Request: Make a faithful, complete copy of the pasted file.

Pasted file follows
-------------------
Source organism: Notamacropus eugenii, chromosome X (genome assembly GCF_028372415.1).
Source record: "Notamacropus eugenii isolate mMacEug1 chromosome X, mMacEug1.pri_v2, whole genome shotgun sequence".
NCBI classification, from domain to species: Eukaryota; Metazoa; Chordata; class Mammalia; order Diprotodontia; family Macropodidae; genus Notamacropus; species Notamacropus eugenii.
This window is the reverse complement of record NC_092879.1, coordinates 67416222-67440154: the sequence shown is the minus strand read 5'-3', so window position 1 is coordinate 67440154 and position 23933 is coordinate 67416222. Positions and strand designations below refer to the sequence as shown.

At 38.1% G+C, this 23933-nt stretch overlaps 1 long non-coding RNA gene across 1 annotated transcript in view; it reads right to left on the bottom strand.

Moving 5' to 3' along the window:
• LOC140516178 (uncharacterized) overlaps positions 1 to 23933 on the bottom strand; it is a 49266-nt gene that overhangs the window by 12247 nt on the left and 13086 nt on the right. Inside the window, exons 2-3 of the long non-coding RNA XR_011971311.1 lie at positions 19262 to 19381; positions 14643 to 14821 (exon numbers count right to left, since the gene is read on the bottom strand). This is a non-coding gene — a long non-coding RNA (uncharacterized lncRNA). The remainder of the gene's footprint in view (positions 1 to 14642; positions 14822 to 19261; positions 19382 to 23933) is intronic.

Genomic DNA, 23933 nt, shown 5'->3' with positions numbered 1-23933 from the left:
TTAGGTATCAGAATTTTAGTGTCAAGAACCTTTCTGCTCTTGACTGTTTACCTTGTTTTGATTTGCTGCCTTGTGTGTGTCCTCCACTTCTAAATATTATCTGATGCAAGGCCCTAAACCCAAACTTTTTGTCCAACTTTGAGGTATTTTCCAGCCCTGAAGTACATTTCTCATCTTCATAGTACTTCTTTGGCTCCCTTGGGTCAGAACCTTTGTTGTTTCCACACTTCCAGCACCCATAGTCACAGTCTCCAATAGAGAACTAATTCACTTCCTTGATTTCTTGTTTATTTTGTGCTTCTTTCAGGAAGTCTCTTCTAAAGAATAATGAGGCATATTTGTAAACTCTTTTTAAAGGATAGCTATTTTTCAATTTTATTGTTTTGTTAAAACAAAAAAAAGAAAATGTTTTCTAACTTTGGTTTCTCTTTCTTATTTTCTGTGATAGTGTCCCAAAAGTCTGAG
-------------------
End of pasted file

Source organism: Notamacropus eugenii, chromosome X (genome assembly GCF_028372415.1).
Source record: "Notamacropus eugenii isolate mMacEug1 chromosome X, mMacEug1.pri_v2, whole genome shotgun sequence".
NCBI classification, from domain to species: Eukaryota; Metazoa; Chordata; class Mammalia; order Diprotodontia; family Macropodidae; genus Notamacropus; species Notamacropus eugenii.
This window is the reverse complement of record NC_092879.1, coordinates 67416222-67440154: the sequence shown is the minus strand read 5'-3', so window position 1 is coordinate 67440154 and position 23933 is coordinate 67416222. Positions and strand designations below refer to the sequence as shown.

At 38.1% G+C, this 23933-nt stretch overlaps 1 long non-coding RNA gene across 1 annotated transcript in view; it reads right to left on the bottom strand.

Moving 5' to 3' along the window:
• LOC140516178 (uncharacterized) overlaps positions 1 to 23933 on the bottom strand; it is a 49266-nt gene that overhangs the window by 12247 nt on the left and 13086 nt on the right. Inside the window, exons 2-3 of the long non-coding RNA XR_011971311.1 lie at positions 19262 to 19381; positions 14643 to 14821 (exon numbers count right to left, since the gene is read on the bottom strand). This is a non-coding gene — a long non-coding RNA (uncharacterized lncRNA). The remainder of the gene's footprint in view (positions 1 to 14642; positions 14822 to 19261; positions 19382 to 23933) is intronic.

Genomic DNA, 23933 nt, shown 5'->3' with positions numbered 1-23933 from the left:
TTAGGTATCAGAATTTTAGTGTCAAGAACCTTTCTGCTCTTGACTGTTTACCTTGTTTTGATTTGCTGCCTTGTGTGTGTCCTCCACTTCTAAATATTATCTGATGCAAGGCCCTAAACCCAAACTTTTTGTCCAACTTTGAGGTATTTTCCAGCCCTGAAGTACATTTCTCATCTTCATAGTACTTCTTTGGCTCCCTTGGGTCAGAACCTTTGTTGTTTCCACACTTCCAGCACCCATAGTCACAGTCTCCAATAGAGAACTAATTCACTTCCTTGATTTCTTGTTTATTTTGTGCTTCTTTCAGGAAGTCTCTTCTAAAGAATAATGAGGCATATTTGTAAACTCTTTTTAAAGGATAGCTATTTTTCAATTTTATTGTTTTGTTAAAACAAAAAAAAGAAAATGTTTTCTAACTTTGGTTTCTCTTTCTTATTTTCTGTGATAGTGTCCCAAAAGTCTGAG